New poll figures show former Vermont governor Howard Dean, Senators John Kerry and John Edwards and Congressman Richard Gephardt in a virtual four-way dead heat three days before the Iowa caucus. We speak with The Nation magazine’s John Nichols. [includes transcript]
One candidate drops out at the last minute. Another surges from third place to catch the leaders. Another closes quickly on the outside.
The race for the 2004 Democratic presidential nomination is in full swing and the outcome of the first round in the battle for the Democratic presidential nomination is more uncertain than ever.
New poll figures coming out of Iowa show former Vermont governor Howard Dean, Senators John Kerry and John Edwards and Congressman Richard Gephardt in a virtual four-way dead heat three days before the state’s caucus.
- John Nichols, the Washington correspondent for _ The Nation_ magazine and the editor of the editorial page of Madison, Wisconsin’s Capital Times. He has been reporting from Iowa recently on the state’s caucus which will be held on Monday. He the author of two books: It’s the Media, Stupid and Jews for Buchanan.
AMY GOODMAN: We go to John Nichols, who’s been spending a lot of time in Iowa, the Washington correspondent for The Nation magazine and the editor of the editorial page for the Madison, Wisconsin, Capital Times. Welcome to Democracy Now!, John.
JOHN NICHOLS: Good morning, Amy. I’m glad to be with you.
AMY GOODMAN: Well, it’s good to be with you. Tell us what’s happening in Iowa right now.
JOHN NICHOLS: A lot. It’s amazing and probably a little frustrating for most of your listeners because virtually all of American electoral politics is centered in one rather small state at this point. But yesterday the big news of the day was that Carol Moseley-Braun dropped out quite unexpectedly, and threw her support to Howard Dean. What’s significant about this is not that Carol Moseley-Braun was a frontrunner, in fact, even her own campaign manager, Patricia Ireland, admitted she wasn’t going to get the nomination, but her jumping to Dean at this point provides him with some cover, frankly, against the charges by Al Sharpton that he is not particularly sensitive to minorities, and also a good boost at a time when, frankly, his campaign has lost a good deal of its poll position. The polling that is coming out, which I would warn folks is not all that reliable—caucuses are very hard to poll, but the polling that’s coming out particularly from MSNBC and the Zogby group, they’re doing a daily tracking poll, suggests that Dean is — has lost about a quarter of his support from a week ago. Richard Gephardt has also lost a substantial amount of support, and it appears that that support is going to John Kerry, and most surprisingly, perhaps, John Edwards, the senator from North Carolina, who’s had a tremendous rise in the polls in the last two weeks.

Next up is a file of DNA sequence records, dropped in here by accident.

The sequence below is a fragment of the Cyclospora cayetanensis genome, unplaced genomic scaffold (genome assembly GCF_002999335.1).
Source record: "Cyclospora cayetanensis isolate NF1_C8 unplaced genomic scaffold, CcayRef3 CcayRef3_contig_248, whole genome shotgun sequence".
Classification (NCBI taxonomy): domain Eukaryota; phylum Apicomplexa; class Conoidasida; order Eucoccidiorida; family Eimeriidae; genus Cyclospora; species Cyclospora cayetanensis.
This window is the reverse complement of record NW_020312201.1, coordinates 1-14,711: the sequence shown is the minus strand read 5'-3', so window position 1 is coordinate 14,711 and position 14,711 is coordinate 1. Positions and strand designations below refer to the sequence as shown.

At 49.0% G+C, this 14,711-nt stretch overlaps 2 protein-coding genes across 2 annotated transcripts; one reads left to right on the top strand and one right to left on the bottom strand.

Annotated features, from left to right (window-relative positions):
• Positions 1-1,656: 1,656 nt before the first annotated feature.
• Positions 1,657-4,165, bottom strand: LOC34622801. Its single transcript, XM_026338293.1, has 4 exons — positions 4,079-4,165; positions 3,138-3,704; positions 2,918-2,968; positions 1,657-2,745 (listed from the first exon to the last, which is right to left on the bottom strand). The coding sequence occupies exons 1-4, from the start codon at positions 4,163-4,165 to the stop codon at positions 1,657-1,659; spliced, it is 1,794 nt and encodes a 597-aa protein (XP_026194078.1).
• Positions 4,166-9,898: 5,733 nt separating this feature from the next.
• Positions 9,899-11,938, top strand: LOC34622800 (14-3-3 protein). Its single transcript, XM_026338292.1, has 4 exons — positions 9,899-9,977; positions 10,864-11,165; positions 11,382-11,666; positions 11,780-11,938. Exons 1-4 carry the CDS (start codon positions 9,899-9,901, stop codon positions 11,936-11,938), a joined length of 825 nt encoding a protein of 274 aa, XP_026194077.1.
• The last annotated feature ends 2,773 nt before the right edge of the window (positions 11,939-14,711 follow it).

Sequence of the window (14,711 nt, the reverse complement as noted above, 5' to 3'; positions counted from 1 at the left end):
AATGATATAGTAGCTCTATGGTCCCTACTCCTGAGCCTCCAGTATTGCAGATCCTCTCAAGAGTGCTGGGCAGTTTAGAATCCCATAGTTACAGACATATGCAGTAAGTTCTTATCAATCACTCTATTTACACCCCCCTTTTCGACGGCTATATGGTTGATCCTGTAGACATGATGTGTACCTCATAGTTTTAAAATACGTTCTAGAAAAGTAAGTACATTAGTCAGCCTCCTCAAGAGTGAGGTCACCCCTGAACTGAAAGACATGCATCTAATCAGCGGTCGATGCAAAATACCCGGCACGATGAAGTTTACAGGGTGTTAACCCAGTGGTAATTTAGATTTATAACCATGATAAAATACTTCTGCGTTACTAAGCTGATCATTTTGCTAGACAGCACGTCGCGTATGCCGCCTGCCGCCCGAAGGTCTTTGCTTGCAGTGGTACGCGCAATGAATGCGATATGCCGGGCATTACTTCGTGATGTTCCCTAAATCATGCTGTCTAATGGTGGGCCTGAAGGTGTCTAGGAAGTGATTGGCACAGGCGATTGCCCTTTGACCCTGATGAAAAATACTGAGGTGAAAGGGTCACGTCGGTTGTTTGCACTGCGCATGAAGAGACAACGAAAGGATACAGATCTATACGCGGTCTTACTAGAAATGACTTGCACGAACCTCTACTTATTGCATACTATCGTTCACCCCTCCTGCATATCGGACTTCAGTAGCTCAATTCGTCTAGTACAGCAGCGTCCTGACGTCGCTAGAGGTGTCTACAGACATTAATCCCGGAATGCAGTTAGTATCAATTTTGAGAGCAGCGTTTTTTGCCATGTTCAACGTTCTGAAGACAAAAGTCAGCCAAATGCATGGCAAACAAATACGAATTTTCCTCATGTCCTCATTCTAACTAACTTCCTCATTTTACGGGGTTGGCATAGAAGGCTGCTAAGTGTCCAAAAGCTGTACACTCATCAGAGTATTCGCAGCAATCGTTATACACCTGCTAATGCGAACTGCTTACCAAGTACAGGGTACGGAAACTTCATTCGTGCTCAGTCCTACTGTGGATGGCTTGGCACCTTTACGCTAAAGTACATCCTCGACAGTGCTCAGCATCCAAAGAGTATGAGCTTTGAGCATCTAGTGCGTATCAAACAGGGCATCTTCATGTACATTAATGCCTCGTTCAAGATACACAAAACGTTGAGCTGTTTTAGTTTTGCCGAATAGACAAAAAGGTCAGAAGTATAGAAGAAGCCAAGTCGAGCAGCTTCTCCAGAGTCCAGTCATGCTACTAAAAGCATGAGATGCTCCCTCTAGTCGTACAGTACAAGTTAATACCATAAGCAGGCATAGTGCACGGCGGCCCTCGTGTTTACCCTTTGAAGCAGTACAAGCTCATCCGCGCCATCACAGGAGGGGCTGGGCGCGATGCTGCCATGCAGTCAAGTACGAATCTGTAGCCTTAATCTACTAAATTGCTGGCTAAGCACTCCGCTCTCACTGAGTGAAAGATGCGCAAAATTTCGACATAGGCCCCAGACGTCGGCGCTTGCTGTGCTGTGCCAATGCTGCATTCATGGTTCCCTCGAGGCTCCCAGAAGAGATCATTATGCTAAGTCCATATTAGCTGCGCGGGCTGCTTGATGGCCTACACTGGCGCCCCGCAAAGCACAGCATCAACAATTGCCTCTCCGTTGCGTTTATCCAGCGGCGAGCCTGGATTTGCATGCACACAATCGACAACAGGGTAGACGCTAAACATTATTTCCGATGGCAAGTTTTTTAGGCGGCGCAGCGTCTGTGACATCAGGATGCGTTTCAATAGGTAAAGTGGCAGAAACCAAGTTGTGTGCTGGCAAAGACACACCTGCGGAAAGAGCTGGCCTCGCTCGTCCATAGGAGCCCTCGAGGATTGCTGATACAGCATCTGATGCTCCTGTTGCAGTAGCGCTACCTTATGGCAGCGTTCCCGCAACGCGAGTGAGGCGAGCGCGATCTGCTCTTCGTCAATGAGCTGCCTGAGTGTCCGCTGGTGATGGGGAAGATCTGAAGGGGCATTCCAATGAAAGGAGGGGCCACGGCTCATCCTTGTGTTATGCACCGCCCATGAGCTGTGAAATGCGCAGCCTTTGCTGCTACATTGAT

AMY GOODMAN: I’m here with Juan Gonzalez as we talk with John Nichols of The Nation who’s been covering the Iowa caucuses.